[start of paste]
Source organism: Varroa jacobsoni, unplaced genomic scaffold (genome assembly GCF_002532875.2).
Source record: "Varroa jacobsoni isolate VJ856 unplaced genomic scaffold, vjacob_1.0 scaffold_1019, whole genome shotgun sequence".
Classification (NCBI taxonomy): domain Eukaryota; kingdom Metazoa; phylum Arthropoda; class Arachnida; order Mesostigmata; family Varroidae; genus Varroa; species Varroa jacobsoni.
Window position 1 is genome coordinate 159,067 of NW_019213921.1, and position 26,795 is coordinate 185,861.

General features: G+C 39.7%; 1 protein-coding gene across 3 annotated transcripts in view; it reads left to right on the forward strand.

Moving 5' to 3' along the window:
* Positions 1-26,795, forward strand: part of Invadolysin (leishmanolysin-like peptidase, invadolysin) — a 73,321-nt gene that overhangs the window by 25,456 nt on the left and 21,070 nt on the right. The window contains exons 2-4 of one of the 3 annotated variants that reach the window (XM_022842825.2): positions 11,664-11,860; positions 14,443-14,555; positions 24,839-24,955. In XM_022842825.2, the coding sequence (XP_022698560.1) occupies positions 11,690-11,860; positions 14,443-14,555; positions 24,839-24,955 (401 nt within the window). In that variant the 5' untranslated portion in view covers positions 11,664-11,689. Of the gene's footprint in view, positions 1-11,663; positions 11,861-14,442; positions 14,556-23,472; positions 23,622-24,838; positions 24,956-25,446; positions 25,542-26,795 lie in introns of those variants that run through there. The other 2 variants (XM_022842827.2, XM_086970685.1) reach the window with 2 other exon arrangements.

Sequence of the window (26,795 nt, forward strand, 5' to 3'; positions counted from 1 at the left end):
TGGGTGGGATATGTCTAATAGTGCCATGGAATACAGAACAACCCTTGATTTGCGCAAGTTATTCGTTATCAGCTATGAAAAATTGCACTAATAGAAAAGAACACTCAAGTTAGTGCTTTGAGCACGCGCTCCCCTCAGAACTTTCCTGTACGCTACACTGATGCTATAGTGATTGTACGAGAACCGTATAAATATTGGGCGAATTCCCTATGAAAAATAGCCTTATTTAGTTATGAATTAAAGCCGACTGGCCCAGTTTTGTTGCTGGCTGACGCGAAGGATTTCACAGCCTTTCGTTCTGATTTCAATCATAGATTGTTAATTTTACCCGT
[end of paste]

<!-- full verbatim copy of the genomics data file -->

Source organism: Varroa jacobsoni, unplaced genomic scaffold (genome assembly GCF_002532875.2).
Source record: "Varroa jacobsoni isolate VJ856 unplaced genomic scaffold, vjacob_1.0 scaffold_1019, whole genome shotgun sequence".
Classification (NCBI taxonomy): domain Eukaryota; kingdom Metazoa; phylum Arthropoda; class Arachnida; order Mesostigmata; family Varroidae; genus Varroa; species Varroa jacobsoni.
Window position 1 is genome coordinate 159,067 of NW_019213921.1, and position 26,795 is coordinate 185,861.

General features: G+C 39.7%; 1 protein-coding gene across 3 annotated transcripts in view; it reads left to right on the forward strand.

Moving 5' to 3' along the window:
* Positions 1-26,795, forward strand: part of Invadolysin (leishmanolysin-like peptidase, invadolysin) — a 73,321-nt gene that overhangs the window by 25,456 nt on the left and 21,070 nt on the right. The window contains exons 2-4 of one of the 3 annotated variants that reach the window (XM_022842825.2): positions 11,664-11,860; positions 14,443-14,555; positions 24,839-24,955. In XM_022842825.2, the coding sequence (XP_022698560.1) occupies positions 11,690-11,860; positions 14,443-14,555; positions 24,839-24,955 (401 nt within the window). In that variant the 5' untranslated portion in view covers positions 11,664-11,689. Of the gene's footprint in view, positions 1-11,663; positions 11,861-14,442; positions 14,556-23,472; positions 23,622-24,838; positions 24,956-25,446; positions 25,542-26,795 lie in introns of those variants that run through there. The other 2 variants (XM_022842827.2, XM_086970685.1) reach the window with 2 other exon arrangements.

Sequence of the window (26,795 nt, forward strand, 5' to 3'; positions counted from 1 at the left end):
TGGGTGGGATATGTCTAATAGTGCCATGGAATACAGAACAACCCTTGATTTGCGCAAGTTATTCGTTATCAGCTATGAAAAATTGCACTAATAGAAAAGAACACTCAAGTTAGTGCTTTGAGCACGCGCTCCCCTCAGAACTTTCCTGTACGCTACACTGATGCTATAGTGATTGTACGAGAACCGTATAAATATTGGGCGAATTCCCTATGAAAAATAGCCTTATTTAGTTATGAATTAAAGCCGACTGGCCCAGTTTTGTTGCTGGCTGACGCGAAGGATTTCACAGCCTTTCGTTCTGATTTCAATCATAGATTGTTAATTTTACCCGT